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Supreme Court will be ultimate arbiter of law after Brexit

23rd Aug 17 2:54 pm

Prime Minister says

The Supreme Court will be the ultimate arbiter of laws in Britain after Brexit says Theresa May, as another future partnership is published today.

The enforcement and dispute resolution paper states that when the UK leaves the EU in March 2019 ‘direct jurisdiction’ of the Court of Justice of the European Union (ECJ) will end.

Speaking ahead of the publication of the paper the Prime Minister said: “When we leave the European Union we will be leaving the jurisdiction of the European Court of Justice.”

“What we will be able to do is to make our own laws.

“Parliament will make our laws, it is British judges who will interpret those laws and it will be the British Supreme Court that will be the ultimate arbiter of those laws.

“We will take back control of our laws.”

However the paper written by the government’s Department for Exiting the European Union has left some Brexiteers worried that the UK will still be bound under ECJ jurisdiction for years after Brexit.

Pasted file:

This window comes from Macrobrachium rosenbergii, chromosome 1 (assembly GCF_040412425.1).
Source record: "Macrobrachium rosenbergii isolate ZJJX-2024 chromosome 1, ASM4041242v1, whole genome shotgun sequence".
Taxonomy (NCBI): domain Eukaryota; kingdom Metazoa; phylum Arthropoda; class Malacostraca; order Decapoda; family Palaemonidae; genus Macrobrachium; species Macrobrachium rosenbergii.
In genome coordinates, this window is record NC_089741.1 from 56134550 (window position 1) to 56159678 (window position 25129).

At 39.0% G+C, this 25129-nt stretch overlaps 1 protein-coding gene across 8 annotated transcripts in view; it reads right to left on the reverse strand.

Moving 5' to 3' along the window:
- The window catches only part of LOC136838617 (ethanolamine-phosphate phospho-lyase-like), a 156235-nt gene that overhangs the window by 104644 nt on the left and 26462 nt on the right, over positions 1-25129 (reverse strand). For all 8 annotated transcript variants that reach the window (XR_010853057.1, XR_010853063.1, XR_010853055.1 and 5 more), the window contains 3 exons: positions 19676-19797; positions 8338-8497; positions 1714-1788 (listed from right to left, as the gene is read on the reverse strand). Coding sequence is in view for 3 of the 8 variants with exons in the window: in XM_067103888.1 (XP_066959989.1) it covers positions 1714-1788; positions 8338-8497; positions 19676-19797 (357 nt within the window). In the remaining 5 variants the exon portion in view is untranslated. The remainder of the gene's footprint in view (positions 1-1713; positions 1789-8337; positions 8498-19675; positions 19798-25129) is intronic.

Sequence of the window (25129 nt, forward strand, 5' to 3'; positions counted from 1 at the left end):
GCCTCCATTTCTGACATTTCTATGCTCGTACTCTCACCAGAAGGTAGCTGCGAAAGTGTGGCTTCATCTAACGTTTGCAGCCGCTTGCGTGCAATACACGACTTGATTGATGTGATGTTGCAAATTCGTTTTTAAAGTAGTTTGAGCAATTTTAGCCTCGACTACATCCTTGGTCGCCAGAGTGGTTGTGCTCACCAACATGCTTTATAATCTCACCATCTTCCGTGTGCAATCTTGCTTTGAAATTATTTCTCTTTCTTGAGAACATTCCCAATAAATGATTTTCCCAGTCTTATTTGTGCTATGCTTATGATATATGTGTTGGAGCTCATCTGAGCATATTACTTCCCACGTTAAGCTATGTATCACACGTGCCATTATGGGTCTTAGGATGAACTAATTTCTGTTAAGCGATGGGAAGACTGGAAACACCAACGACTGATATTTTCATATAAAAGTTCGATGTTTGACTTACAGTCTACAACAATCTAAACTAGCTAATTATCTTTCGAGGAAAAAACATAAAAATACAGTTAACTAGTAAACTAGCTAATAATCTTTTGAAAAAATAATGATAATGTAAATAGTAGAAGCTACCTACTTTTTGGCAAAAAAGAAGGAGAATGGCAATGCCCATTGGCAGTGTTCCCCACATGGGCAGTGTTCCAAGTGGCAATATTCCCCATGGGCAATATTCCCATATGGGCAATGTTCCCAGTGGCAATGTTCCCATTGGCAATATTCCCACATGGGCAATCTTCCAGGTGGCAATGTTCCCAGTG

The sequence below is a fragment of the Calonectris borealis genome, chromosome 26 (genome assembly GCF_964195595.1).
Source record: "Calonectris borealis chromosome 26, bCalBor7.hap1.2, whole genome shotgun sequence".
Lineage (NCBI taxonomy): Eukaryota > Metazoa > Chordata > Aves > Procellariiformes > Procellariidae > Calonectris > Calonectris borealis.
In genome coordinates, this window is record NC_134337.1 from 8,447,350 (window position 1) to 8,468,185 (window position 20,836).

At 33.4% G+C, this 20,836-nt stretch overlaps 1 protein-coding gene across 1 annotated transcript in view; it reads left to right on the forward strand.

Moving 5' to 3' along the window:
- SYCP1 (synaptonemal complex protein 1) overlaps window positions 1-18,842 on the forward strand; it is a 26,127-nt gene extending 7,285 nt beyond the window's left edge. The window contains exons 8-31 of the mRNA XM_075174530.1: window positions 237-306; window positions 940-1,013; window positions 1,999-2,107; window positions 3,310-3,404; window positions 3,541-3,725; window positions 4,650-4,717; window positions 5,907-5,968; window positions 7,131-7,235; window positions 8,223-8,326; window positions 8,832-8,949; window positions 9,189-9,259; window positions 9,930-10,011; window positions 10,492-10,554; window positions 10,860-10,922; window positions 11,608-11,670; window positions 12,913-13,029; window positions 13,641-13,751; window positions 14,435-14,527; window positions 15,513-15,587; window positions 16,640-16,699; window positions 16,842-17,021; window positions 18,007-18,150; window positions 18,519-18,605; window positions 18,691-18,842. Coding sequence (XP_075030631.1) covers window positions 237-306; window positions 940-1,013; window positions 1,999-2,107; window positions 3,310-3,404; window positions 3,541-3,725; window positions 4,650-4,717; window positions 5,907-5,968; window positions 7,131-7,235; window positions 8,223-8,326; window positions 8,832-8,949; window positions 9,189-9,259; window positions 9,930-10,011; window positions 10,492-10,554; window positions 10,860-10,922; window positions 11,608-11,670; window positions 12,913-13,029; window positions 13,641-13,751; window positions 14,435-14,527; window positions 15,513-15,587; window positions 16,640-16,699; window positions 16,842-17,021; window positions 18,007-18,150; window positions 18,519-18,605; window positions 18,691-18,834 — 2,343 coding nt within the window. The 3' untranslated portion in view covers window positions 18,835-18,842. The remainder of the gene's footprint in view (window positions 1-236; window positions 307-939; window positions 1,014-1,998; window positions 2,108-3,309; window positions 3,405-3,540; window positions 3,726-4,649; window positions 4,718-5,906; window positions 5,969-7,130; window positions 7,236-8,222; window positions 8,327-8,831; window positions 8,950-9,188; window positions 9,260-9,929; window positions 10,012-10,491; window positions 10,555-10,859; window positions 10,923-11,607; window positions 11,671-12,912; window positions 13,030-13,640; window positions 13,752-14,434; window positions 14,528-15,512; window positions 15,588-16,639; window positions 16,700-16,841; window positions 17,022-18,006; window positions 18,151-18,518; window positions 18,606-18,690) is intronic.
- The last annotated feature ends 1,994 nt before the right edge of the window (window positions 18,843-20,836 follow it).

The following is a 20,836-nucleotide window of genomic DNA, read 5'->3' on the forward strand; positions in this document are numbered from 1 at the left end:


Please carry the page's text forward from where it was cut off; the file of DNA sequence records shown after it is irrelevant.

The paper does not rule out that the EU court would maintain its authority over the UK during the transitional period after the UK’s exit in March 2019 and said: “The UK will work with the EU on the design of the interim period, including the arrangements for judicial supervision, enforcement and dispute resolution.”

The government also said in the paper that the UK wants to agree an orderly withdrawal and establish a new, deep and special partnership with the EU. It says that this will require a new dispute resolution mechanism between the EU and UK and outlines methods such as joint committees and arbitration models to ensure that disagreements on application are unlikely to go unresolved and undermine the effective functioning of the future partnership.

Labours shadow Brexit secretary Keir Starmer said: “The prime minister’s ideological insistence that there can be no future role whatsoever for the ECJ or any similar court-like body risks preventing the deal Britain needs.”

The ECJ is charged with ensuring that all member states abide by EU law, settles disputes between countries and EU institutions and its rulings are binding on all member states.

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